PATRICK LAWRENCE: US, China & Hong Kong’s Betrayal
The territory’s likely loss of autonomy is a tragedy made worse because it could have been avoided.
China’s announcement last Thursday that the National People’s Congress has placed new security legislation on the table that provides a legal basis for direct interventions in Hong Kong is a bold move by any measure, its consequences many. It is in all likelihood the beginning of the end of the territory’s autonomy under the “one country, two systems” accord negotiated as China reassumed sovereignty over the former British colony in 1997. This is a tragedy, made worse because it could have been avoided.
But the implications of Beijing’s plans to assert its prerogative in Hong Kong do not stop there. Considered more broadly, this is a major, calculated strike against Washington’s obnoxious efforts to preserve its primacy at the other end of the Pacific even as its long postwar decades of unchallenged power in East Asia fade inexorably into history.
Hong Kong’s 7.5 million people were betrayed last week. But we should be careful to understand who has done the betraying.
Beijing could have managed the Hong Kong crisis with more humanity and subtlety after protests erupted last year in response to a proposed extradition law introduced by an ineffectual local administration. Given that the Sino–British declaration signed in 1984 raised questions of sovereignty — and there are none more sensitive in Beijing — the territory was bound to be a hot potato during the 50-year period it was designated a Special Administrative Region.
Hong Kong’s democracy movement was up and running even before Prince Charles lowered the Union Jack for the last time in July 1997. Its intent from the first was to defend Hong Kong’s political institutions and liberties against the mainland’s encroachments while expanding the democratic process to include a fully elected legislature. Having witnessed this at close range and reported on it from time to time, I see no grounds whatsoever to question the movement’s authenticity. It was an expression of a unique, independent Hong Kong identity that had taken root gradually during the decades following Mao’s revolution in 1949.
But in the course of the past year’s increasingly heated demonstrations — it is not clear when — prominent figures in Hong Kong’s broad pro-democracy constituency began seeking American backing for their confrontation with the local government and, behind it, Beijing. Joshua Wong, who emerged as an influential voice following an earlier wave of protests known as the Umbrella Movement, made a much-remarked trip to Washington last autumn, during which he met with various members of Congress — including Marco Rubio, the hyper-hawkish Florida senator with a pronounced taste for “regime change” operations.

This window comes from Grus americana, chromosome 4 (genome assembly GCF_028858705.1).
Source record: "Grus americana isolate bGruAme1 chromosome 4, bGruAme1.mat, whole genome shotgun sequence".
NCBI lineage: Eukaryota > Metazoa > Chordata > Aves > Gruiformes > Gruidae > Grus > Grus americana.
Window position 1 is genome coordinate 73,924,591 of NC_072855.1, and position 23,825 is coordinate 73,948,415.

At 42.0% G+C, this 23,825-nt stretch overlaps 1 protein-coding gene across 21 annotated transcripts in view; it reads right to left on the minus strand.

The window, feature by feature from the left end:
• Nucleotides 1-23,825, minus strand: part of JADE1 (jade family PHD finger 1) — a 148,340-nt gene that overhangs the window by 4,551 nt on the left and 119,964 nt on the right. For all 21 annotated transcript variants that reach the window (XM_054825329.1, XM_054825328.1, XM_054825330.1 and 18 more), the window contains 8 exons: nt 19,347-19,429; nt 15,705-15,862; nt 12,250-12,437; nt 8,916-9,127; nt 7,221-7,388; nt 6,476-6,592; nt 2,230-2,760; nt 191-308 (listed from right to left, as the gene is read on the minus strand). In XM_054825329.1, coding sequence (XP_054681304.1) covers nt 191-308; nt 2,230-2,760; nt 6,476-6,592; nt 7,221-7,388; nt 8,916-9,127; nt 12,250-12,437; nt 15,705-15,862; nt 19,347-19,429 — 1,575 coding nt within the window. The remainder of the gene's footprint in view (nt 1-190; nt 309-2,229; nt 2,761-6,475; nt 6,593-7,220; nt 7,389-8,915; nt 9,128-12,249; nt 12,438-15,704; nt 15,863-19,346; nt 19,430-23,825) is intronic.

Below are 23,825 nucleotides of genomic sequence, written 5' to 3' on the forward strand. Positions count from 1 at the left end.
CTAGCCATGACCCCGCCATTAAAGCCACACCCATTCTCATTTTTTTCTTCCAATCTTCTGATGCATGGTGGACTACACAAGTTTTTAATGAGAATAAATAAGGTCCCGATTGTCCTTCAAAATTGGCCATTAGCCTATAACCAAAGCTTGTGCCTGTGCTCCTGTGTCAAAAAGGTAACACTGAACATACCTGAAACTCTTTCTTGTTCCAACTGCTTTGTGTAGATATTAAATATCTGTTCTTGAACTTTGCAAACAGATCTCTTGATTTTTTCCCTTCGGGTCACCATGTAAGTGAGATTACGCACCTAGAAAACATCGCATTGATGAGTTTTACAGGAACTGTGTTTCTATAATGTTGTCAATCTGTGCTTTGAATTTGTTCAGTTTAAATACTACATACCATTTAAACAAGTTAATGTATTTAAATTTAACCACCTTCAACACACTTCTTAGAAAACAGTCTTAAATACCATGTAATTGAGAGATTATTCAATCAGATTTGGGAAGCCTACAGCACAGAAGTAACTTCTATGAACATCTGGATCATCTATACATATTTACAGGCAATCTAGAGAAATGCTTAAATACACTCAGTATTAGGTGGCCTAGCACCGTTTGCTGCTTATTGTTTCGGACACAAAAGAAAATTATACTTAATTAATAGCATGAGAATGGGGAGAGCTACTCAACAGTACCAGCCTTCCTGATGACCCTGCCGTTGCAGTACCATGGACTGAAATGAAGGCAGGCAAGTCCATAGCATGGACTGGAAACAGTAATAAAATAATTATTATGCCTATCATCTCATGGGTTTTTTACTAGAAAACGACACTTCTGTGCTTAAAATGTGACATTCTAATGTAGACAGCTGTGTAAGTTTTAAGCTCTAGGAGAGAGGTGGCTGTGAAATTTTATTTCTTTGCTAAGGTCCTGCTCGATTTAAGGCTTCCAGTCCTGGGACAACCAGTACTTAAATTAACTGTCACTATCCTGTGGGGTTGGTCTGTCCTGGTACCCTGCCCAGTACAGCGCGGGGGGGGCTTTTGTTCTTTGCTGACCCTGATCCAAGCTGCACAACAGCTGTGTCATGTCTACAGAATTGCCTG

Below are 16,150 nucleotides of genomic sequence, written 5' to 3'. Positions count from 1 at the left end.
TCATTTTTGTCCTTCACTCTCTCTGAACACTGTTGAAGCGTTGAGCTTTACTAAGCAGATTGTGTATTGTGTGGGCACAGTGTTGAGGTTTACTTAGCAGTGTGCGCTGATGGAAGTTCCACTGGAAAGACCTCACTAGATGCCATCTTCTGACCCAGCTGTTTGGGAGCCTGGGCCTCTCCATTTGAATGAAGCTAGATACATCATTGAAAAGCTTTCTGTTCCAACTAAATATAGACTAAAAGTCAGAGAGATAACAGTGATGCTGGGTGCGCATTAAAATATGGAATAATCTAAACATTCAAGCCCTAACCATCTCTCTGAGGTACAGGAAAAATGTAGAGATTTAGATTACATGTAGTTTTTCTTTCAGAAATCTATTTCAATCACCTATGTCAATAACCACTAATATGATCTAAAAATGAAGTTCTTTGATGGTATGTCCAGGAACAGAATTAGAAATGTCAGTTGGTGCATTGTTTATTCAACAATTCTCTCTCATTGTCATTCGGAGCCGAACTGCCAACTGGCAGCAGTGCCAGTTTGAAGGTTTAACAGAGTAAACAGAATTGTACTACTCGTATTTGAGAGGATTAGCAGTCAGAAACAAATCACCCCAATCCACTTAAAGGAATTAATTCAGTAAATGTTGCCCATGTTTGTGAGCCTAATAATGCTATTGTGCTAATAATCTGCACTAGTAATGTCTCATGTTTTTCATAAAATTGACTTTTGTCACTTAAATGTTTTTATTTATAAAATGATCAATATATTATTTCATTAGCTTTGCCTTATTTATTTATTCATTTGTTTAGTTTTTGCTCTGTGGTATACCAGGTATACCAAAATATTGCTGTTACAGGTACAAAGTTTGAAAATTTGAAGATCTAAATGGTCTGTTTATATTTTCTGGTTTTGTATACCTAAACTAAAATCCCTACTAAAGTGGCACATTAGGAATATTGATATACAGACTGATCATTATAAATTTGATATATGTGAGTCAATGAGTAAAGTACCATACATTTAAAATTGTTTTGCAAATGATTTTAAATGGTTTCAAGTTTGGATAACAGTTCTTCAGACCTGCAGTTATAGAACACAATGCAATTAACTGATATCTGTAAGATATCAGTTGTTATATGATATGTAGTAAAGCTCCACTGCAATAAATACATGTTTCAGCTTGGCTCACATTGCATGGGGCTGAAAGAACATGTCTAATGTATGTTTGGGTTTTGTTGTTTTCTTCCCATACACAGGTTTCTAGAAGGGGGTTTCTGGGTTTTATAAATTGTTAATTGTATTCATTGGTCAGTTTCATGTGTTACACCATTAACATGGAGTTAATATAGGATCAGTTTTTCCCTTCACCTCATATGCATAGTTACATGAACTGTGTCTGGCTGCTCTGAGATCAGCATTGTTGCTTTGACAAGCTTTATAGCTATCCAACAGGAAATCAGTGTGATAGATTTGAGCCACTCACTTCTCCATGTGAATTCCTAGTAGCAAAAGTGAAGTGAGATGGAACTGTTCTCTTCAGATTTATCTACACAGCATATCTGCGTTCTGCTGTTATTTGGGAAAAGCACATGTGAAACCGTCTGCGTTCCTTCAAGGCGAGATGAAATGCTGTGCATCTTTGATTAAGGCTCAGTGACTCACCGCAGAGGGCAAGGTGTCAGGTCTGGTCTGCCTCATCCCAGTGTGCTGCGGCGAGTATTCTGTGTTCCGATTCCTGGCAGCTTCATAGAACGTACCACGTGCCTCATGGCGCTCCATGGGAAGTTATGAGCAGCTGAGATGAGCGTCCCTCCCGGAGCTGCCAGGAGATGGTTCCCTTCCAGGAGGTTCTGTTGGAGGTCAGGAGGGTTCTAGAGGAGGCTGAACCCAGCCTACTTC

Such contacts have turned out to be common, in Hong Kong and abroad. In the course of things it also emerged that various civil society groups in Hong Kong had been accepting millions of dollars in support from the National Endowment for Democracy, the notorious coup-cultivating appendage of the State Department that is funded primarily by Congress.
There are three things to say about these connections.
One, it was monumentally unwise on the part of democracy advocates to seek U.S. involvement — and seek it so visibly. Anyone with an understanding of the NED’s pernicious purposes and Secretary of State Mike Pompeo’s incessant efforts to spark confrontations with China, Russia, Iran, Venezuela, and other nations that remain beyond the perimeters of American empire could not miss the provocation implicit in these connections.
Two, accepting U.S. support was an insensitive, inept betrayal of the spirit of the Hong Kong democracy movement. It was never intended to turn the territory into some kind of neoliberal outpost on China’s border — a variant of the mess Washington has made in Ukraine. In another time, Hong Kong’s democrats would have found their natural allies in the Non–Aligned Movement.
Three, if Joshua Wong and his incautious comrades had set out to give Beijing ample cause to start short-circuiting the one country, two systems formula, they could not have made a more efficient job of it. It is a bitter thought, but Beijing —as touchy as they come about territorial integrity since the Opium Wars and the unequal treaties that followed — has sufficient reason to deem Hong Kong a national security question. It wasn’t always one, but it is one now.
We come now to the most egregious of the treacheries inflicted on Hong Kong’s idealist democrats. In effect, the Trump administration, with Pompeo and other reckless boors in the lead, has inexcusably turned what amounts to a domestic conflict into an occasion to destabilize a nation it considers an adversary because it will not bend to America’s extravagant imperial ambitions.